MLB All-Star 2018

CP Communications Supports 2018 MLB All-Star Game With RF Transmission

CP Communications returned to the annual All-Star Game this month for the 18th consecutive year, with an expanded RF transmission presence that stretched far beyond the core nine innings.

CP Communications this year brought a crew of 27 — its largest yet to support the All-Star Game, which brings together baseball’s greatest players from the National and American Leagues — and its RFHD7 53’ production truck to Nationals Park in Washington DC. The truck served as the central communications and distribution point for each client and system involved in the broadcasts and events.

As in past years, the CP Communications team once again expertly managed and coordinated all RF activities for the global All-Star Game, network studio shows, the Home Run Derby, and a Red Carpet Show. Additionally, and for the first time, CP Communications provided RF support for various digital and streaming productions. The company also provided a production kit for PLAY Ball Park, an adjacent venue that served a free interactive center during All-Star Week with baseball celebrity appearances, adult baseball and softball games, youth tournaments, batting cages, and more.

“The events surrounding the All-Star Game are different each year depending on each client’s needs, which results in strategic adjustments in crew and technology,” says Michael Mason, president of CP Communications. “With RFHD7 as our resource distribution center, our 27-member crew worked hard to meet intensive scheduling deadlines across multiple venues, and eliminate disruptions in the RF spectrum that would adversely affect signal quality. The latter included clearance of 420 RF frequencies for wireless communications alone.”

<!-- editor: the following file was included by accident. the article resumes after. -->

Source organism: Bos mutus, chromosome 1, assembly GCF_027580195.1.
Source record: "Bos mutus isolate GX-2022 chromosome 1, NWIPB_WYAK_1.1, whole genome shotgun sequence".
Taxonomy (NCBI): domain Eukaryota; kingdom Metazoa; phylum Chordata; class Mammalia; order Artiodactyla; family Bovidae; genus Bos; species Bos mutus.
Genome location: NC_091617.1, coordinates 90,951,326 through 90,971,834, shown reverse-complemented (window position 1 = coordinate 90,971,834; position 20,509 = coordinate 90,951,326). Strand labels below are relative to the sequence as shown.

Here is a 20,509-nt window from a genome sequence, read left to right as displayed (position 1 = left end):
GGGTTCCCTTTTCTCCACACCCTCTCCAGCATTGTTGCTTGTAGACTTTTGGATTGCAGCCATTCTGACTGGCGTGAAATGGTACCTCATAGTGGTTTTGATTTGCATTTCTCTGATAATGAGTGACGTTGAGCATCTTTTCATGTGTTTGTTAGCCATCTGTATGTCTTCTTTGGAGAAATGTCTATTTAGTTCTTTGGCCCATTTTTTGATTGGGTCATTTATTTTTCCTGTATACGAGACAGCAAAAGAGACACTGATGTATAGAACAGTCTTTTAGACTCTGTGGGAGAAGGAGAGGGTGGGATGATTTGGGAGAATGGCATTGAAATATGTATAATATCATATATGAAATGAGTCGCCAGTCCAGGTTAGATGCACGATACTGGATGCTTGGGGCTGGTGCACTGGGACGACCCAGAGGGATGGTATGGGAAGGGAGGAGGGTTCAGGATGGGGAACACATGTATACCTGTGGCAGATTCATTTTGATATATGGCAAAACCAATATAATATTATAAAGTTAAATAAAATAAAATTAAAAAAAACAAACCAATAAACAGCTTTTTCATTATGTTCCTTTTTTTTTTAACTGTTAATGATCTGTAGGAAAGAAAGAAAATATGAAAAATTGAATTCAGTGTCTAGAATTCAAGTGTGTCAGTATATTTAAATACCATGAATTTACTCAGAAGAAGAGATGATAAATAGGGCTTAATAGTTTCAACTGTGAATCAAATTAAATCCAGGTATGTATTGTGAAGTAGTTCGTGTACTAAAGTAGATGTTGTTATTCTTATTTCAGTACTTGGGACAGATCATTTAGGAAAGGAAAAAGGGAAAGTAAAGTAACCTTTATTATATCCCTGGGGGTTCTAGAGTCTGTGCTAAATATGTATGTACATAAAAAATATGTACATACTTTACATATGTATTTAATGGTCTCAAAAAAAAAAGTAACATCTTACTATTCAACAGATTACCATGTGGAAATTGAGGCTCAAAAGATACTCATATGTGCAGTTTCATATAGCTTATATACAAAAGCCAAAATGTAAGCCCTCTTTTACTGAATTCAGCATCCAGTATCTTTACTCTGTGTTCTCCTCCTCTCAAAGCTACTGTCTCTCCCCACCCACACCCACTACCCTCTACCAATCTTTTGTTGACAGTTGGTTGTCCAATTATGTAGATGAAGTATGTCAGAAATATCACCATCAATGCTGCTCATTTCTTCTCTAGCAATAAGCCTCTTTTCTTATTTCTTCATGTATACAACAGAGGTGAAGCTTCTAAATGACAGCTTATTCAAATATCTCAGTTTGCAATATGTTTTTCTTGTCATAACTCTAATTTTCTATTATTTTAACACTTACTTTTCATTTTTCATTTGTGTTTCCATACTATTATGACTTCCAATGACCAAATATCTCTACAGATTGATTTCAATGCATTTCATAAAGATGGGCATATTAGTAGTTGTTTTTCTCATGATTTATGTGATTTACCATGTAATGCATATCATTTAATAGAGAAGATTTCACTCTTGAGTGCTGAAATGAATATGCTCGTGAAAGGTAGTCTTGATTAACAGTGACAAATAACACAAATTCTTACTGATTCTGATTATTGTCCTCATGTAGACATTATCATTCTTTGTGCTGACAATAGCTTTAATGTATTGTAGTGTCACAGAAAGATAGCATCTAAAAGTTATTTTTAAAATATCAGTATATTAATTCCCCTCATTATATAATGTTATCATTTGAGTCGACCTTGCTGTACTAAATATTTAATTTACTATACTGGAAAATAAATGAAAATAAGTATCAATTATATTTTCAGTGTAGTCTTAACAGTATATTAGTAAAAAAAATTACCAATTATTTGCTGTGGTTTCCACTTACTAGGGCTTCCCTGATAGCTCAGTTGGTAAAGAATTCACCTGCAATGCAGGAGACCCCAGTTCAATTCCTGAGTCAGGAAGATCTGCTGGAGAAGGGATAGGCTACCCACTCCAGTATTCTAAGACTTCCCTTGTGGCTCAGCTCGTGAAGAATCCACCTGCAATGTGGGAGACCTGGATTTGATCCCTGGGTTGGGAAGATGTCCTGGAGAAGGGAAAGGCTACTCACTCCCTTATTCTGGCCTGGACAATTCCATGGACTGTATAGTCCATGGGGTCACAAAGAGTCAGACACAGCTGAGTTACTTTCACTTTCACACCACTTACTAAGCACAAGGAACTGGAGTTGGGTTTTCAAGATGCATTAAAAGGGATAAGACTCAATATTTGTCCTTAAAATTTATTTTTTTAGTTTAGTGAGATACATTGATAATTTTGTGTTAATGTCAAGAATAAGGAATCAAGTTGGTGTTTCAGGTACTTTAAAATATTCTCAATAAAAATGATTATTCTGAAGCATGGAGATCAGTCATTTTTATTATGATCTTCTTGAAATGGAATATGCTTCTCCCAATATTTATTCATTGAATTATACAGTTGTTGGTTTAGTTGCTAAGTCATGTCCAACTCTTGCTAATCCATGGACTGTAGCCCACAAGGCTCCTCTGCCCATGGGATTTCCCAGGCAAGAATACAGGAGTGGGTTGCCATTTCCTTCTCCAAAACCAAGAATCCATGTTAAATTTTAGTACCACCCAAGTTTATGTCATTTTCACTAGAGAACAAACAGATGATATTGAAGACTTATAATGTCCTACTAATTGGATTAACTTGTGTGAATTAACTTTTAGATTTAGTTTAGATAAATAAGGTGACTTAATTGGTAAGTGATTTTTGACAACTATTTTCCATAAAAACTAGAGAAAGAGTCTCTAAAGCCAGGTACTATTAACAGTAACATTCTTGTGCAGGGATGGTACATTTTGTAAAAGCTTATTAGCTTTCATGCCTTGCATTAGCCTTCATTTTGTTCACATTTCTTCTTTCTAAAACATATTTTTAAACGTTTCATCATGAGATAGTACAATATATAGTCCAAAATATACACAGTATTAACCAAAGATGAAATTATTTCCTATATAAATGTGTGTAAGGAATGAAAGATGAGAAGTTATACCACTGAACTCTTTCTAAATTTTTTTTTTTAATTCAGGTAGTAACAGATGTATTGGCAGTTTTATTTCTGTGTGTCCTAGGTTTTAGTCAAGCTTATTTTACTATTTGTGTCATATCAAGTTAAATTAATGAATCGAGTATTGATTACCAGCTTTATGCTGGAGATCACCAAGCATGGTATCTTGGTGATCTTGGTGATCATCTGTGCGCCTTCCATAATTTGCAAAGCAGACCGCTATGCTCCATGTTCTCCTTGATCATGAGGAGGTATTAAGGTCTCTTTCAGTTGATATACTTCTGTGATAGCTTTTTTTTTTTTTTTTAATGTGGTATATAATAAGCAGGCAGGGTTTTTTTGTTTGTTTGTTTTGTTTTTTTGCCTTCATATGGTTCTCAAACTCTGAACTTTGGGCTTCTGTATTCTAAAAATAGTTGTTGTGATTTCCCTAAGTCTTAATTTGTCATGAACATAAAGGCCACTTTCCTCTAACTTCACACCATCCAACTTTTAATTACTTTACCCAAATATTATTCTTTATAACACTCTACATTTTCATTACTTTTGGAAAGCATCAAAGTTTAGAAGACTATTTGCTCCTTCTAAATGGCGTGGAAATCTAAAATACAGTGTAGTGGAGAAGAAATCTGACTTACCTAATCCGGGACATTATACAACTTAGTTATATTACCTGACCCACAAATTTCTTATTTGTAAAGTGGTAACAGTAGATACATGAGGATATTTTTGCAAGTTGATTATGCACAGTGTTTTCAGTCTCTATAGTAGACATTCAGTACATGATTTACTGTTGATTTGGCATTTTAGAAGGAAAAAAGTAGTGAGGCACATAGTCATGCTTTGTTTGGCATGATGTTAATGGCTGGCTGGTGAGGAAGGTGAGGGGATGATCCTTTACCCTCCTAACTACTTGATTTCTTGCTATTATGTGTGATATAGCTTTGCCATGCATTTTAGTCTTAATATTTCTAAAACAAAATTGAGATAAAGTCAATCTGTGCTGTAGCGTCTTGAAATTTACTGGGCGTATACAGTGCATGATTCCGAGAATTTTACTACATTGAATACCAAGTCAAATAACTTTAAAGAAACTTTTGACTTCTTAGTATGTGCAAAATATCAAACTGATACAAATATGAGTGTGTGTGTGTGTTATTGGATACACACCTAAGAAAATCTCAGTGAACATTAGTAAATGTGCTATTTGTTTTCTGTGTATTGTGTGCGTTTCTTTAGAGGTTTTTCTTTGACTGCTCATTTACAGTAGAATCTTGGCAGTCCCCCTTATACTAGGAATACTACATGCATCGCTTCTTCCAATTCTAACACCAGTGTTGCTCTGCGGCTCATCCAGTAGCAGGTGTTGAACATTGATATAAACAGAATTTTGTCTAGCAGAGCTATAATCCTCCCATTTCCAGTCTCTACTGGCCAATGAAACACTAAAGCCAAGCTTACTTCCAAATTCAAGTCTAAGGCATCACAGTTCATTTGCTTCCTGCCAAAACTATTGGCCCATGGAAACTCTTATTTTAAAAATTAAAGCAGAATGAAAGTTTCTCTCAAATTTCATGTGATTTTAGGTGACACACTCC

The complete RF infrastructure across all events and venues included 50,000 feet of fiber-optic cable to support multiple camera feeds (including 14 RF camera feeds), video monitors, data communications, transmission links, and an extensive Dante networking solution from Audinate among other systems. Dante networks were used across several events to carry digital intercom, IFB, and microphone feeds, with a separate headend to support analog audio needs.

The technical infrastructure employed much of the same equipment as in previous years on a larger scale. However, CP Communications this year added a Pliant CrewCom intercom system for productions associated with the Home Run Derby, as well as All-Star Game ceremonies included the National Anthem, God Bless America, and the 7th Inning Stretch.

“The Pliant system enabled us to provide a much wider area of coverage,” says Mason. “The antennas in this system run data streams over Cat5, which gives it a lighter architecture that is very easy to deploy overall. We deployed antennas across several positions to maximize coverage, and even integrated all communications carried over Pliant with scoreboard control operations.”

Other specific highlights of the RF transmission infrastructure include:

  • Two RF cameras, 39 RF microphones and an EFX audio-submix package for Fox Sports’ All-Star Game and Media Day video/audio needs
  • Nine parabolic dishes and 80 RF radios for Fox Sports’ All-Star Game and Media Day communications requirements
  • Four RF cameras, six Sennheiser head-worn microphones and six stereo RF IFBs for the ESPN Home Run Derby production and Baseball Tonight onsite studio show
  • Twenty RF microphones (eight player, eight EFX, four handheld with talkback, and four in-ground) and four RF IFBs for the Home Run Derby production
  • RF Steadicam, handheld and batting cage POV cameras for network pre- and post-show productions
  • Dante Audio over IP networks for the All-Star Game, Media Day, Red Carpet Show and network pre- and post-show productions, carrying Shure Axient Digital and other 1.4 GHz microphone feeds
  • A Sony 4300 RF handheld camera for live streamed productions, with a WaveCentral integrated transmitter and paint receiver

Beyond Dante, Mason and his team also employed MADI and analog audio networks depending on each client’s infrastructure. “By keeping everything in the digital realm as often as possible, we eliminate the problems that haunt analog audio such as cable management, power distribution, and hum and buzz, ” he says. “However, we’re always fully prepared to work with any client’s infrastructure across analog and digital.”

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